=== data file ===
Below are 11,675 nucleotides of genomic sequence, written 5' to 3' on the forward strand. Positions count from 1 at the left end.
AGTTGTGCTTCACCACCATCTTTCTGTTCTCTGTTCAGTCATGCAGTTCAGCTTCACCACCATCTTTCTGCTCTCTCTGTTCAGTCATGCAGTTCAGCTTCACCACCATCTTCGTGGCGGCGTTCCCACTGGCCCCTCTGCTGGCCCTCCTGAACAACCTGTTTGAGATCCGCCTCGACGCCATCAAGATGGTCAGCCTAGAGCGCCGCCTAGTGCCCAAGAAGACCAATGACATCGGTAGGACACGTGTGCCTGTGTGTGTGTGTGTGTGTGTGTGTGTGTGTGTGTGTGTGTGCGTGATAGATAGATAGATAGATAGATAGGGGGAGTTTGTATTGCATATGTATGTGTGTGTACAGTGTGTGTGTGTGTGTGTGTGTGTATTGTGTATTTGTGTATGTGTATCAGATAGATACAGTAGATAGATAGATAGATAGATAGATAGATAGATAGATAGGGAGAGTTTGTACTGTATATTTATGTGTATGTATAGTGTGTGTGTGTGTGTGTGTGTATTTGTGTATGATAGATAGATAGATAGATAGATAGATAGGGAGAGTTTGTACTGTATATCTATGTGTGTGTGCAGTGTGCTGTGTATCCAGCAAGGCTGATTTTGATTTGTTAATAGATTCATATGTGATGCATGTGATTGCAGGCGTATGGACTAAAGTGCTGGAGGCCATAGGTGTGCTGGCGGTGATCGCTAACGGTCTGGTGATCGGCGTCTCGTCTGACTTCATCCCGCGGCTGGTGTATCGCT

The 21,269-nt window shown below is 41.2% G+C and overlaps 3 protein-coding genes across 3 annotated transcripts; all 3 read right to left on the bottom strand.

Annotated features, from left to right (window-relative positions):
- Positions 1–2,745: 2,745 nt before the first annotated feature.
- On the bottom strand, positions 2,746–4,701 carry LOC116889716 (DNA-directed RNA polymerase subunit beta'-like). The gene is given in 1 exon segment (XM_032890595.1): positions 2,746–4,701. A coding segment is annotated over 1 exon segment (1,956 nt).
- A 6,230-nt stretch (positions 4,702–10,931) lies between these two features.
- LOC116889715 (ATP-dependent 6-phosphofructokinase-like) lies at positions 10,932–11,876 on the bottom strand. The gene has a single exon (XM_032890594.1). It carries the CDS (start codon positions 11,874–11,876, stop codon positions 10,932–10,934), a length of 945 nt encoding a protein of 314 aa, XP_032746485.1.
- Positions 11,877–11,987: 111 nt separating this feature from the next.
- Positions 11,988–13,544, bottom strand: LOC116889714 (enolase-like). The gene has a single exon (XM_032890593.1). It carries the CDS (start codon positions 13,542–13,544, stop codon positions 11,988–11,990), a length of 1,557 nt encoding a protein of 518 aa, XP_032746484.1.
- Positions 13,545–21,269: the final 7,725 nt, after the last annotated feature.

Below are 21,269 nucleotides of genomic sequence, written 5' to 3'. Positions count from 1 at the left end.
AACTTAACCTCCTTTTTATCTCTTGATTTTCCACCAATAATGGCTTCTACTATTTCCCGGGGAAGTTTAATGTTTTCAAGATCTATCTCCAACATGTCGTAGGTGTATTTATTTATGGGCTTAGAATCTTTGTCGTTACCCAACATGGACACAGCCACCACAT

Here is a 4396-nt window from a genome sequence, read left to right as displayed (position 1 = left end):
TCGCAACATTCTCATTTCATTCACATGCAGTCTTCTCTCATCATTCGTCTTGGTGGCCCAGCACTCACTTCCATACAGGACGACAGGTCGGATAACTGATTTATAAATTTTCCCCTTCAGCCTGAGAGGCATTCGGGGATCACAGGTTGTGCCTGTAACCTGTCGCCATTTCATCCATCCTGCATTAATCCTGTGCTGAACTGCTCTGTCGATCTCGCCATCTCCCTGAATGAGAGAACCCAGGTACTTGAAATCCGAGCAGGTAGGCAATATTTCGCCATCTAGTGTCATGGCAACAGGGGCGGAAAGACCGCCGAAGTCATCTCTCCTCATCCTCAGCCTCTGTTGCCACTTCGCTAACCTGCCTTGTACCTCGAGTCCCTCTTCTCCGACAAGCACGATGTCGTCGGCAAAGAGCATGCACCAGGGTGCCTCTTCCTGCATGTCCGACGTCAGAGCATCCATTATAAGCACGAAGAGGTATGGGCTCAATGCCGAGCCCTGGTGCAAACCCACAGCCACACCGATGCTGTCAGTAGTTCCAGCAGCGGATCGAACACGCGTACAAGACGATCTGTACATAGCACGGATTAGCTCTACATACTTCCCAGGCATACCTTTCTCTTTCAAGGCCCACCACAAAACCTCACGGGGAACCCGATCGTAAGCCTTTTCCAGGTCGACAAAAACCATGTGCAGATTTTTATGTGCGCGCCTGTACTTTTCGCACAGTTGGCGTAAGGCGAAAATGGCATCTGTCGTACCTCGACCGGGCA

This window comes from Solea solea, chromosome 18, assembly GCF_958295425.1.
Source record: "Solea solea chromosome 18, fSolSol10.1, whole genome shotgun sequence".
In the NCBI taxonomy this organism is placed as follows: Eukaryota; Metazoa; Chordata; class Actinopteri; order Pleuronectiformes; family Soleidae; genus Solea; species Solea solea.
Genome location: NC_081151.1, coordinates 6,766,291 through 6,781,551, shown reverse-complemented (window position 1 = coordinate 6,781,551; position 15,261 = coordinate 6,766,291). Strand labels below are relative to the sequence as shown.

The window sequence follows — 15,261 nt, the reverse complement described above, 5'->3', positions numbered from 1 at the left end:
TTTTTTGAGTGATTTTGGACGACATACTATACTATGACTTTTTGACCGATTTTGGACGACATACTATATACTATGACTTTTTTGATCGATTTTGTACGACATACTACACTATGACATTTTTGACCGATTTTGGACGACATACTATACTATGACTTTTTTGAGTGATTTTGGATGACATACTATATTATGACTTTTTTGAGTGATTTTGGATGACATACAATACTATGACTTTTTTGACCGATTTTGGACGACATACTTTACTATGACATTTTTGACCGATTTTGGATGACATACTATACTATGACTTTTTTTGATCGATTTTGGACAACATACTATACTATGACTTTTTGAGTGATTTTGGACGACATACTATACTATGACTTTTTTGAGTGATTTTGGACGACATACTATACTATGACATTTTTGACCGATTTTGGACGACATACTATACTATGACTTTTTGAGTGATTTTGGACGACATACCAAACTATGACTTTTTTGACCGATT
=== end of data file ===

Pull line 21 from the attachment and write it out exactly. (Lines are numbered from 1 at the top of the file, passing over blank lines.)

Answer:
TTTTTTGAGTGATTTTGGACGACATACTATACTATGACTTTTTGACCGATTTTGGACGACATACTATATACTATGACTTTTTTGATCGATTTTGTACGACATACTACACTATGACATTTTTGACCGATTTTGGACGACATACTATACTATGACTTTTTTGAGTGATTTTGGATGACATACTATATTATGACTTTTTTGAGTGATTTTGGATGACATACAATACTATGACTTTTTTGACCGATTTTGGACGACATACTTTACTATGACATTTTTGACCGATTTTGGATGACATACTATACTATGACTTTTTTTGATCGATTTTGGACAACATACTATACTATGACTTTTTGAGTGATTTTGGACGACATACTATACTATGACTTTTTTGAGTGATTTTGGACGACATACTATACTATGACATTTTTGACCGATTTTGGACGACATACTATACTATGACTTTTTGAGTGATTTTGGACGACATACCAAACTATGACTTTTTTGACCGATT